Hey there, time traveller!
This article was published 11/2/2011 (2298 days ago), so information in it may no longer be current.
In case you hadn't noticed, today is Food Freedom Day, the calendar date by which the average Canadian has earned enough to pay their entire year's grocery bill -- and that includes booze.
In 2010, the average Canadian spent approximately 11.9 per cent of personal disposable income on food. And even though food prices are skyrocketing around the world, the situation in Canada is unlikely to change a whole lot in the foreseeable future.
The country's largest farm group says that's something worth celebrating.
"Canadian farmers are proud of their role in providing high-quality food produced to top-level food safety, environmental, and animal-welfare standards," Canadian Federation of Agriculture president Ron Bonnett says in a release.
"Food Freedom Day demonstrates the value that Canadian farmers deliver to all Canadians -- not only through quality food, but by supporting one in eight jobs, which in turn translates into vital economic contributions for our rural communities. Our agri-food industry is a key driver of socioeconomic prosperity in Canada, and one in which investments return many times over," the CFA release says.
Heck, our food is so cheap in this country, recent studies have shown we can afford to throw half of it away.
But before you start hip-hip-hooraying all the way to the grocery store, you might want to pause to consider the price we pay for food freedom.
It sounds counterintuitive, but there are some who argue policies that promote cheap food are partly to blame for the food riots caused by the recent spike in food prices.
Food crisis stories filled the wire services last week, telling us the UN Food and Agriculture Organization Food Price Index on Feb. 3 touched its highest level since officials began keeping records in 1990.
The index rose for the seventh month in a row to 231 in January, topping the peak of 224.1 in June 2008, when the world was last gripped in a food crisis. But as recently as 2002, prices were at a 50-year low.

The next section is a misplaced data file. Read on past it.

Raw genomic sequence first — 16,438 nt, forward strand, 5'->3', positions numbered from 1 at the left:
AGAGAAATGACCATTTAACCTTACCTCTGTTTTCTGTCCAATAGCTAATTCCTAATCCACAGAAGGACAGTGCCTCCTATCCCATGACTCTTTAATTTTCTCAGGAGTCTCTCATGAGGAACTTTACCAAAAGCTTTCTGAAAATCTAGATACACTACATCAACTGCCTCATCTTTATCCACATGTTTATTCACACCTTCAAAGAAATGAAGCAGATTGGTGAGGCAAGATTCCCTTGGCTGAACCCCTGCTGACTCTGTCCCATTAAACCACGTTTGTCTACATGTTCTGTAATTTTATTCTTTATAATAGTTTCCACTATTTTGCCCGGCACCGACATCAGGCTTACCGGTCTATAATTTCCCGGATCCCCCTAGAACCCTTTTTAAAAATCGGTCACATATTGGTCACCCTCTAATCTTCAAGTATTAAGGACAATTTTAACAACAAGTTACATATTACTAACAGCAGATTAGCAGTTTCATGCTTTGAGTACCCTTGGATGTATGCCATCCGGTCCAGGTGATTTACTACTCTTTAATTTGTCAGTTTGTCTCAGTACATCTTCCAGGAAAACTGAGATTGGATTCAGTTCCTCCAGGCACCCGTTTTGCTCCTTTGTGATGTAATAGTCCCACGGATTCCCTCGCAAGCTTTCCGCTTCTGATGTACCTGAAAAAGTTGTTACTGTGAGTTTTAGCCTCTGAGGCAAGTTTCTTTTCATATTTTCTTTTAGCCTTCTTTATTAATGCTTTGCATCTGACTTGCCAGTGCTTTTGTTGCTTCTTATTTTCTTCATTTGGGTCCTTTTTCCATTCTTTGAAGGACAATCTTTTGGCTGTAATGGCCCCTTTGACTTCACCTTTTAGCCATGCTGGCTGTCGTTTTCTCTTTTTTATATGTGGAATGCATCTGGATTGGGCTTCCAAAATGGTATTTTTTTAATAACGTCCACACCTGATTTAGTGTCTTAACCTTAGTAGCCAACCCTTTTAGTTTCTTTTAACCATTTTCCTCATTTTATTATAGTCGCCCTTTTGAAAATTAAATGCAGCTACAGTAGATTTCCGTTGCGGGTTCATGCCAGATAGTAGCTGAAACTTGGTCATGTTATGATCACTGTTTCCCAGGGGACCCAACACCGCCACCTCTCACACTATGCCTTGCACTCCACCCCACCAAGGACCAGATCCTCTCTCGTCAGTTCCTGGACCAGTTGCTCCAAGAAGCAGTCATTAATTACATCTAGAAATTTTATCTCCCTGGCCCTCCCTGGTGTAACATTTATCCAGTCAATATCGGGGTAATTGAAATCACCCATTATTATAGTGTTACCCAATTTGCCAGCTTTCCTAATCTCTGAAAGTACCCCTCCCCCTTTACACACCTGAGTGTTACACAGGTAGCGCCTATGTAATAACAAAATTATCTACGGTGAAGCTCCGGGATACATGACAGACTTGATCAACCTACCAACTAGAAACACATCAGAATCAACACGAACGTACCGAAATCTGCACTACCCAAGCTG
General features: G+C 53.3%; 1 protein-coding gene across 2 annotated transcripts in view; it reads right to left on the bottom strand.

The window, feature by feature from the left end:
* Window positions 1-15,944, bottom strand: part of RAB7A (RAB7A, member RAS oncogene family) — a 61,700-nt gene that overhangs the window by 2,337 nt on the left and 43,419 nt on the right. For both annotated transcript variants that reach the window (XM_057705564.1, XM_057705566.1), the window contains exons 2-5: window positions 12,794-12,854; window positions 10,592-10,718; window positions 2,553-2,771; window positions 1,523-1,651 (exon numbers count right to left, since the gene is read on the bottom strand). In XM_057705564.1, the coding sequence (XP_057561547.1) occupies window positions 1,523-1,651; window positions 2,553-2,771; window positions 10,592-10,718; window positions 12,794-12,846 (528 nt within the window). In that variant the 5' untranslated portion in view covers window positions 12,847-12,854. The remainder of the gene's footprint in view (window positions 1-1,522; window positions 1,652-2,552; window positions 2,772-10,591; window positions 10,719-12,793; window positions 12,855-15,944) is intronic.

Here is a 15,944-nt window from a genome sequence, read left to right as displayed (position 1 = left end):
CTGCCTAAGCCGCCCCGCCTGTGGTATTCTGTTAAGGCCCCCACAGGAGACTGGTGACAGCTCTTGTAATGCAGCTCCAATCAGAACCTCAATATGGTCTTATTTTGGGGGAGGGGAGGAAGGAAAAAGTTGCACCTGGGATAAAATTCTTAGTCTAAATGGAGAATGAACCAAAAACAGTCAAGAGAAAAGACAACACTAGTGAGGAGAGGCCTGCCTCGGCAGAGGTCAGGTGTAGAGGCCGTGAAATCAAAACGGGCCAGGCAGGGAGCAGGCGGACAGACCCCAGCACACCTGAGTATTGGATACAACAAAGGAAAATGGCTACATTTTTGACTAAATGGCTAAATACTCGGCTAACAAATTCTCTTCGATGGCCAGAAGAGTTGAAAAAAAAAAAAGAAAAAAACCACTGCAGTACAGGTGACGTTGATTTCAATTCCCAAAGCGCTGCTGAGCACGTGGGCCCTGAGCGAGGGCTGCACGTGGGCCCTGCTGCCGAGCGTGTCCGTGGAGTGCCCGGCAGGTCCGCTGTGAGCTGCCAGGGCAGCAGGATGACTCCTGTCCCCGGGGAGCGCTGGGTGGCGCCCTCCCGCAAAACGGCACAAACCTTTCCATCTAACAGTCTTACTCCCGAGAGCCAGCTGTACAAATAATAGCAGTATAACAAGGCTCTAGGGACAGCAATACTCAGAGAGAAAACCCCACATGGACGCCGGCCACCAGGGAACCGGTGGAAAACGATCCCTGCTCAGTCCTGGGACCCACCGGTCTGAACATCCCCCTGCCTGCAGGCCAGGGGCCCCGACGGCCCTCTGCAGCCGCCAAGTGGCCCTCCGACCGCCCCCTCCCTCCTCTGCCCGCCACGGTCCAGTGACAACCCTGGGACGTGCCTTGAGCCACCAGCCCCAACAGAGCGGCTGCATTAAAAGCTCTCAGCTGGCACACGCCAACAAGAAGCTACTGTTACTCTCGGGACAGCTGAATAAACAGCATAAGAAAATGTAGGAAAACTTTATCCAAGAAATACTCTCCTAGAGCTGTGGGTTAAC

"Since the 1950s, chronic underinvestment in agriculture has been considered a normal feature of a healthy, growing economy. A successful farm policy is one that delivers cheap food to urban consumers, whatever the cost at the producing end," Nick Cullather, author of The Hungry World: America's Cold War Battle Against Poverty in Asia, writes in a recent Globe and Mail column.
The result of that policy has been a chronically unprofitable production system, one that has to be subsidized by farmers, the environment and governments (at least those that can afford it). Relative to other sectors, agriculture has also been underfunded in research.
Granted, the Egyptian situation was a powder keg looking for a match before food prices took a sharp turn upwards. But the rising cost of bread sparked riots that ultimately brought down a government, and worried foreign-policy advisers the world over.
Closer to home, the Canadian Agriculture Policy Institute (CAPI) released a new report on Canada's food system last week that points out Canadian farmers and ranchers lost money from the marketplace in seven years out of the past decade. Taxpayers fill in the gaps with so-called "business risk management" subsidies, which CAPI suggests stabilize the status quo, rather than providing incentives for farmers to do what is necessary to make their businesses profitable.
The CAPI report also zeroed in on the health-care budget dilemma. Health-care costs could be consuming up to 70 per cent of provincial budgets in a few short years, and many of the diseases drawing on those budgets -- heart disease, stroke, Type 2 diabetes and cancer -- are linked to diet and lifestyle.
Then there's the question of sustainability. Are our production systems, highly dependent on non-renewable resources, up to the challenge of maintaining or increasing production?
CAPI calls for a co-ordinated federal food strategy, starting with the formation of a cabinet committee on food. "The status quo is unacceptable. Canada's agri-food industry has the natural and human resources to do much better -- yet Canada risks sleeping right through its greatest potential," the report says.
Cullather says the world's farmers can meet the challenges of a growing population and climate change, but not without a change in how we perceive agriculture's role.
"A lasting fix will require more than an adjustment to allow cultivators to survive. It will require unlearning a half century of dogma that relegates agriculture to a subordinate status. The global economy includes the global countryside, and the return of prosperity will have to begin there," Cullather says.
Kind of puts a damper on Food Freedom Day, doesn't it?
Laura Rance is editor of the Manitoba Co-operator. She can be reached at 792-4382 or by email: